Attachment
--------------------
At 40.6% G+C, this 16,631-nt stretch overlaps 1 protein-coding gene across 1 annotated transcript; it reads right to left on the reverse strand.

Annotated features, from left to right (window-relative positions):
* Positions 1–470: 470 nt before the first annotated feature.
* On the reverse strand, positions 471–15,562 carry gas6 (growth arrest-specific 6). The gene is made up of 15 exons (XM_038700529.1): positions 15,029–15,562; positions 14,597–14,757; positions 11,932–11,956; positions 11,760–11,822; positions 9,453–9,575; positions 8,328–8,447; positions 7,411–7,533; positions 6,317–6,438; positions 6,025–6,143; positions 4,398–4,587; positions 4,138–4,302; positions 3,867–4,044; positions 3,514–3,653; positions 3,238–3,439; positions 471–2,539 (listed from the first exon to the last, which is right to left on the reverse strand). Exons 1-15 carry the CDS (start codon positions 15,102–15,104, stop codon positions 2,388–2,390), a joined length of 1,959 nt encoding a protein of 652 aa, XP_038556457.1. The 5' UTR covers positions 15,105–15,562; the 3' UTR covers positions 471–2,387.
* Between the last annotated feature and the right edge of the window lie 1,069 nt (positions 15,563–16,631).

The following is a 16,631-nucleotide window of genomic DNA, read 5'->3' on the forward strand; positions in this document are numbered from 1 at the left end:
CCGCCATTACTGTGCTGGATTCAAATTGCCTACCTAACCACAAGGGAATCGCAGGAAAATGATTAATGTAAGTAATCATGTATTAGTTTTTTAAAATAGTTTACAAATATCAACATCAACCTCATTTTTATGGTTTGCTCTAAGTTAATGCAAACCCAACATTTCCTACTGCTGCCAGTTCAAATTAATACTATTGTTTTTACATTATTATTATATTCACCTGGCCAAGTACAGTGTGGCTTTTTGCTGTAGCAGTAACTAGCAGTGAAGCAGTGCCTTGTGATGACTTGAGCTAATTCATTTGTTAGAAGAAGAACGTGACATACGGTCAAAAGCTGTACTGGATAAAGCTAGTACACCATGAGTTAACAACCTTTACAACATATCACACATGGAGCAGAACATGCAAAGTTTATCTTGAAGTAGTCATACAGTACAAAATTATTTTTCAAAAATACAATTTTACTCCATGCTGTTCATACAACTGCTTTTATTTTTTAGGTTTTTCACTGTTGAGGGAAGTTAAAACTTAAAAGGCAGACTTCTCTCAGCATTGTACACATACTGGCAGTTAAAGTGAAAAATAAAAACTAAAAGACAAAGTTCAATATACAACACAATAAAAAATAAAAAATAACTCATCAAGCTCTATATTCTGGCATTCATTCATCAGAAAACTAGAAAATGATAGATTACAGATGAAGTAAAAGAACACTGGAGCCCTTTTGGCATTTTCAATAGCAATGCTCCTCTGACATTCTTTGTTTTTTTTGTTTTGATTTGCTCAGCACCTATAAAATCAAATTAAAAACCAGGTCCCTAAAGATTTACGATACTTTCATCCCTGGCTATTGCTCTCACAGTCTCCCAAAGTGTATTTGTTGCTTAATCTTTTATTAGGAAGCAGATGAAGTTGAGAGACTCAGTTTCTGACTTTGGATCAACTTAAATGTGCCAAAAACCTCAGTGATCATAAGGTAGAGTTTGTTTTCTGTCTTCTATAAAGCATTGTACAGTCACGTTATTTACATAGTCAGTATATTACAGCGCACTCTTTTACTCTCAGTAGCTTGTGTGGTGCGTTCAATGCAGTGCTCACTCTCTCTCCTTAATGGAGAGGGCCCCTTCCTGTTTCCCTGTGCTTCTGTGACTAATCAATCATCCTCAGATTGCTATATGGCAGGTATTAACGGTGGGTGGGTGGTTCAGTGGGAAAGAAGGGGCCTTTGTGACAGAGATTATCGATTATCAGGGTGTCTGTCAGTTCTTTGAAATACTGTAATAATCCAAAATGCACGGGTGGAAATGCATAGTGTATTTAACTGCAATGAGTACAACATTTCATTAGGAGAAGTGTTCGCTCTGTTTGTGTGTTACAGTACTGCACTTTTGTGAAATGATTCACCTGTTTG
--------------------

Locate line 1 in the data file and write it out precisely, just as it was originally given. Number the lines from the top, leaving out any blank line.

At 40.6% G+C, this 16,631-nt stretch overlaps 1 protein-coding gene across 1 annotated transcript; it reads right to left on the reverse strand.